“As you call it here in Sicily, it’s our cuttigghio time,” using the word in Sicilian dialect for “gossiping.” She then pours coffee out three times, explaining that the last one is a symbol of blessing.
The community welcomes about two dozen participants at a time to keep an intimate, homey atmosphere and ensure the active involvement of all guests. The venue changes often — many locals offer their spaces in rotation — and includes theaters, restaurants, libraries and even a bike repair shop.
While participants drink and eat, the women usually share conversations, tales, myths and legends, as well as music, poems and dances. They revive the lost Sicilian tradition of oral storytelling, also practiced in many of the migrants’ countries of origin, which include Morocco, Senegal, Afghanistan and India.
Teferi loves to share a first-person essay she wrote in the wake of the 2013 Lampedusa shipwreck, when over 300 Eritreans were killed at sea. “I was born in Catania, but raised as an Eritrean through language, food and culture,” she said. “I grew up listening to my mom’s stories about our land of the Red Sea and fight for freedom, but I was too young to fully grasp their meaning.”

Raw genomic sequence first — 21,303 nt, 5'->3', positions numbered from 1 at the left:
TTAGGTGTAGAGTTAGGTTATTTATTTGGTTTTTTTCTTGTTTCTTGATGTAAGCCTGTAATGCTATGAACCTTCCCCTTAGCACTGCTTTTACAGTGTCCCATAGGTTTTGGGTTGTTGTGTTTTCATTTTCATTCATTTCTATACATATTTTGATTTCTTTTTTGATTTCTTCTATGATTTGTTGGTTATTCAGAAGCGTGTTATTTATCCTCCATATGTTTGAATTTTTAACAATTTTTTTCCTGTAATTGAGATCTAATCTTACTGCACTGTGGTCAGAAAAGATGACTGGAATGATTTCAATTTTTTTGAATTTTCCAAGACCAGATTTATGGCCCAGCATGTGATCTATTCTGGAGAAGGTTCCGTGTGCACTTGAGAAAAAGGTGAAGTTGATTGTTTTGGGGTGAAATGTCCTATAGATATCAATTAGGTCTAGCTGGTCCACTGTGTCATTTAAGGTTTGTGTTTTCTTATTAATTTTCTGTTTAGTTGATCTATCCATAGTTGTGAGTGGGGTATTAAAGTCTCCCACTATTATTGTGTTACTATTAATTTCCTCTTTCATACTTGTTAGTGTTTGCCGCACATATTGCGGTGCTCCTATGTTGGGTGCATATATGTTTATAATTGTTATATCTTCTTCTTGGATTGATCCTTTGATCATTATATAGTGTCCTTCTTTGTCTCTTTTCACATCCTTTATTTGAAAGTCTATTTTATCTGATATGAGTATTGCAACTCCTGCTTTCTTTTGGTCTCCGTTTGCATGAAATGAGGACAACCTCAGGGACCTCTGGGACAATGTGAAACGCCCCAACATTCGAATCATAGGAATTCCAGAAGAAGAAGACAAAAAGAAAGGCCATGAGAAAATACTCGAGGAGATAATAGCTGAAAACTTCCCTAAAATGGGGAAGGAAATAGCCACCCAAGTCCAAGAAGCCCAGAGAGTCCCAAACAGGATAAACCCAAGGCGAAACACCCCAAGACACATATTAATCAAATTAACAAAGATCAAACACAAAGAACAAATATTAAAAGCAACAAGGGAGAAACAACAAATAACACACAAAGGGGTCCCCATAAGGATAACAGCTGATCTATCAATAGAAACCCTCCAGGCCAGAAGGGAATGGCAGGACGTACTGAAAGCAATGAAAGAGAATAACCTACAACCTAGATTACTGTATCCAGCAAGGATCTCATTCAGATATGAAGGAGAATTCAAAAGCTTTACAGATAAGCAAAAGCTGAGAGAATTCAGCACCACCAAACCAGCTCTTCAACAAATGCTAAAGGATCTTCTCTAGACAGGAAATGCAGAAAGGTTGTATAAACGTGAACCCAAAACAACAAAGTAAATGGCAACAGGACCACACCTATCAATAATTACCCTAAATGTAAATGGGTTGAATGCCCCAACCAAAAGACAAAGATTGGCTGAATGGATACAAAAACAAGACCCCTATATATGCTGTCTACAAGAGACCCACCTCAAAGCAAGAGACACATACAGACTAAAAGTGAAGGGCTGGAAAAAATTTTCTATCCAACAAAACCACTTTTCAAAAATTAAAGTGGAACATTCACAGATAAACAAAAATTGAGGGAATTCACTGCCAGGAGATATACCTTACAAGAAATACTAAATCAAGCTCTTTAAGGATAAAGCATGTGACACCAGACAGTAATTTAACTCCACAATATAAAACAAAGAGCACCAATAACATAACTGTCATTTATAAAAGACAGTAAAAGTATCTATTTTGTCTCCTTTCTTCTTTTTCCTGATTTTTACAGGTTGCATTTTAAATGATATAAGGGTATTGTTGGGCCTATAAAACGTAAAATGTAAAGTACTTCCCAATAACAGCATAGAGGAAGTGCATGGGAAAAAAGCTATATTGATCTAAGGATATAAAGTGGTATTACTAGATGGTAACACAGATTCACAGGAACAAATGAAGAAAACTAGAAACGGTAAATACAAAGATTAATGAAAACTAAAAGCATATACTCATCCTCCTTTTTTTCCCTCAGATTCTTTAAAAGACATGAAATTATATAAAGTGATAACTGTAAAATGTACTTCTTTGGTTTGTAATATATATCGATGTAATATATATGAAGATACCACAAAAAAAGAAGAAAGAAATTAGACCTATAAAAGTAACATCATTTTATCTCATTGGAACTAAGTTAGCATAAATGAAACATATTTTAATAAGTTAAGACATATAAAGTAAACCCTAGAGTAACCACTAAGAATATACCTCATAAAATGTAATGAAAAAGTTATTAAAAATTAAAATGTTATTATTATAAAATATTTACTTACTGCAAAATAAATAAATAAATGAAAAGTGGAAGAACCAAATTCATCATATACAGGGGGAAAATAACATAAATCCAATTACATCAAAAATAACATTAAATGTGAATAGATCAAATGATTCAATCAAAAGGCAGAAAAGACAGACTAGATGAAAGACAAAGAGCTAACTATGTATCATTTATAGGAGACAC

The daughter of refugee parents who escaped the conflict with Ethiopia in the 1980s, she feels the drama of the many fellow Eritreans who today face a different journey from the one her parents did. Holding dual nationality, she feels equally Italian and Eritrean and is convinced every migrant can pick their own identity, rather than be defined by others.
"I studied politics because I hope to serve my two homelands, one day," she said. This month, the Italian parliament will discuss a bill that, if approved, will allow those who were born to immigrants and attending schools in Italy, like Teferi, the right to citizenship without having to wait until they turn 18.
Seeking sanctuary in a changing Italy
The circle’s meet-ups often revolve around a theme — a specific country, a traditional celebration or an ingredient. A few months ago, Maryam Khoshluie led the Iranian Tea Time during Yalda night, the Persian solstice festivity. An asylum-seeker from Tehran, she moved in 2009 to Catania, where her husband’s family had settled when searching for political stability after the 1979 revolution.